New Plants in 2020: What I Learned

At the end of the season, I always review how the season went and what I would like to do differently next year. 

New Garden Goals for 2020

This year was very different than previous years for me in the community garden. For the past 9 growing seasons, I had led a team that grew produce for a local food pantry. Our main goal was to grow as much produce as possible.

This year, the plot became mine only and my goal was to provide fresh vegetables for myself and my husband. I wanted to try a few new crops and flowers. I didn't feel like I could grow flowers for pleasure in the previous garden, and I tended to stick with crops that had proven to succeed. 

So.... how did it go?  I have 4 lessons to share.

Lesson 1: Borage is a Big Plant!

Borage has a reputation as an amazing attractor of pollinator insects. It was true! My four borage plants always had dozens of bees and other flying insects visiting the blue and pink flowers. 

Yet... I had never grown it before,  and I misjudged the size of the plant. It took over the corners of my plot. It was a vigorous grower, too. Before I realized it, my four plants dominated the ends of my plot and shaded everything around it. The shade and the borage's hungry roots caused nearby plants to struggle.

I tried cutting it back, but found that sometimes the cut stems rotted. It smelled bad and attracted undesirable insects.

Lesson learned: Borage needs a lot of space to grow, and while it's a good attractor of pollinators, it's not the best choice for a small plot. 

Lesson 2: Sunflowers

I had admired other plots' sunflowers for years, and early in the spring, I was seduced by the pictures of beautiful heirloom sunflowers on the seed package in the store. Orange, gold, yellow, rusty red - what a lovely addition to my bouquets! or so I thought. Giddy with the enthusiasm of the spring gardener, I put in 6 sunflowers. 

I knew they would grow big, but I didn't think it through. Their broad leaves shaded many of my other plants and impacted their ability to thrive. 

The flowers were beautiful and attracted lots of bees. I proudly cut blooms to bring home for bouquets. 

I did not enjoy the yellow pollen the flowers dropped from my bouquets. They were messy.

Windy weather knocked some of the plants down. We get some strong storms here in Kansas City, and several of the smaller heirloom sunflowers were snapped off or knocked down entirely. 

Then, mid summer, some kind of critter, probably a squirrel, discovered the flowers. They chewed off every last flower, and came back for more when new flowers sprouted and started to bloom. Disappointing.

When I decided to take them down, that was a project in itself. Some of those stems were close to 2 inches thick. 

Lesson learned: Plant fewer sunflowers (if any) and position them within the plot not to shade other plants so much.

Lesson 3: Lettuce is Delicious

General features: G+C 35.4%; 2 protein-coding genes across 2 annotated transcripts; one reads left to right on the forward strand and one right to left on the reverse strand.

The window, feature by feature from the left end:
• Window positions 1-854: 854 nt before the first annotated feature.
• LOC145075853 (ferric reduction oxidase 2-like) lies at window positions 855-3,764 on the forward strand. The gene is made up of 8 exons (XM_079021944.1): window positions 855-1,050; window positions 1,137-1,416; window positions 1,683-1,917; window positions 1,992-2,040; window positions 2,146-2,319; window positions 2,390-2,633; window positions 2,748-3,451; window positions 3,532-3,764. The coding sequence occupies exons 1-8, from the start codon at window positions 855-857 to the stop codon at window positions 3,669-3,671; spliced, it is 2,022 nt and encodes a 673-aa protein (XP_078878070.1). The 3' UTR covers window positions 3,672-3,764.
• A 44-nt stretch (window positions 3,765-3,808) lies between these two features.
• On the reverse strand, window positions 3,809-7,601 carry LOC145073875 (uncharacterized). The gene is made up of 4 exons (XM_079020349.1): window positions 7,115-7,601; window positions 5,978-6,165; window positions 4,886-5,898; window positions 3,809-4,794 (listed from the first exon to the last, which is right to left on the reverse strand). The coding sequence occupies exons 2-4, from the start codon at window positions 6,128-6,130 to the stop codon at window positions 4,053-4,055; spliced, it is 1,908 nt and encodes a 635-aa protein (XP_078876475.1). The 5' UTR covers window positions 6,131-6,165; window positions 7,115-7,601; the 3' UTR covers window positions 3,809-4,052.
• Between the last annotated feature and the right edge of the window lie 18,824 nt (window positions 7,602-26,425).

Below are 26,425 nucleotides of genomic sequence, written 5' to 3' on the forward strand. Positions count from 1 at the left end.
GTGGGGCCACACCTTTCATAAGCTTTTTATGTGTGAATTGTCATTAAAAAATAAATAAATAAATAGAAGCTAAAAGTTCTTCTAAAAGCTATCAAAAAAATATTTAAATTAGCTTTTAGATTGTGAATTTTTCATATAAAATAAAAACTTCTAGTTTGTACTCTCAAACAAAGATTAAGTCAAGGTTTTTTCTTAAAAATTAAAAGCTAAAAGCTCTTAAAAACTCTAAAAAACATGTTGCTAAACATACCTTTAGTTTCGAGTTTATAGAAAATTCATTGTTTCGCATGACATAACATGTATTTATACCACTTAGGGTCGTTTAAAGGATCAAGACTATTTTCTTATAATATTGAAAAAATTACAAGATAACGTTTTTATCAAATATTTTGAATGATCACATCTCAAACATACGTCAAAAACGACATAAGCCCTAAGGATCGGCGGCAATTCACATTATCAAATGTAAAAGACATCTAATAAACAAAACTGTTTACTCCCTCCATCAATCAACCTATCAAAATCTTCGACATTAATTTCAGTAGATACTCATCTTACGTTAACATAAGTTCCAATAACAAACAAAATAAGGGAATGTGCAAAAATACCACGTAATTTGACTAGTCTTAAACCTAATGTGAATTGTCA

I was looking forward to lots of early-season salads and I planted 4 different kinds of lettuce. I was especially excited about a new variety I was trying called "Crispino," because it was an iceberg lettuce that formed a head. I had only grown leaf lettuce in the past. 

Yes, indeed, lettuce is delicious! The critters thought so too, unfortunately. My lettuce crop was essentially destroyed by small animals. 

I tried growing it again in the fall, and it did well until the critters got it again. Very disappointing.

I did get to taste a little bit of it and it's delicious! No wonder the pests would eat them up! I'll keep trying Crispino until I figure out how to grow it successfully.

This year my plot endured more pest damage than ever before. It wasn't just the lettuce and sunflowers. I'm not sure what made this year more enticing to the small mammals, but I will try some different techniques next year.

Lesson learned: Protect your lettuce (and all tasty crops) aggressively. 

Lesson 4: Clarify your Goals so You Plant Enough

This year, I tried a "paste tomato," called San Marzano. I had planned to make one or two batches of fresh tomato sauce from those tomatoes. I had two plants. They did very well and they produced picture-perfect tomatoes.

However, they didn't produce enough tomatoes for sauce at one time. I picked the ripe ones, put them in the freezer temporarily, accumulating enough to try to can them. I didn't originally plan to preserve them with canning, but I figured, why not?

After nearly the entire crop came in, I processed them for water-bath canning. Unfortunately, it just wasn't very many tomatoes- maybe about 6 pounds. I went through all the effort to can them to get only 3 pints. Canning is a lot of work - 3 pints is not really enough to justify all the work, in my opinion.

Lesson learned - if you want to make tomato sauce or canned tomatoes, you need a lot of tomatoes. Two plants is not even close.

It's How You Become

You may think I had a less-than-successful garden this year - but not true! Even though I had these learning opportunities, I still consider this year's garden a great success. Now, I know more about:

  • How much space more plants require. If you don't try new plants, you never learn how they work. 
  • Plan a plot to be more mindful of sunlight
  • How much to plant to grow enough for preserving
  • I learned how to can using the water bath method!

This is how we become better gardeners. What a wonderful thing to be!

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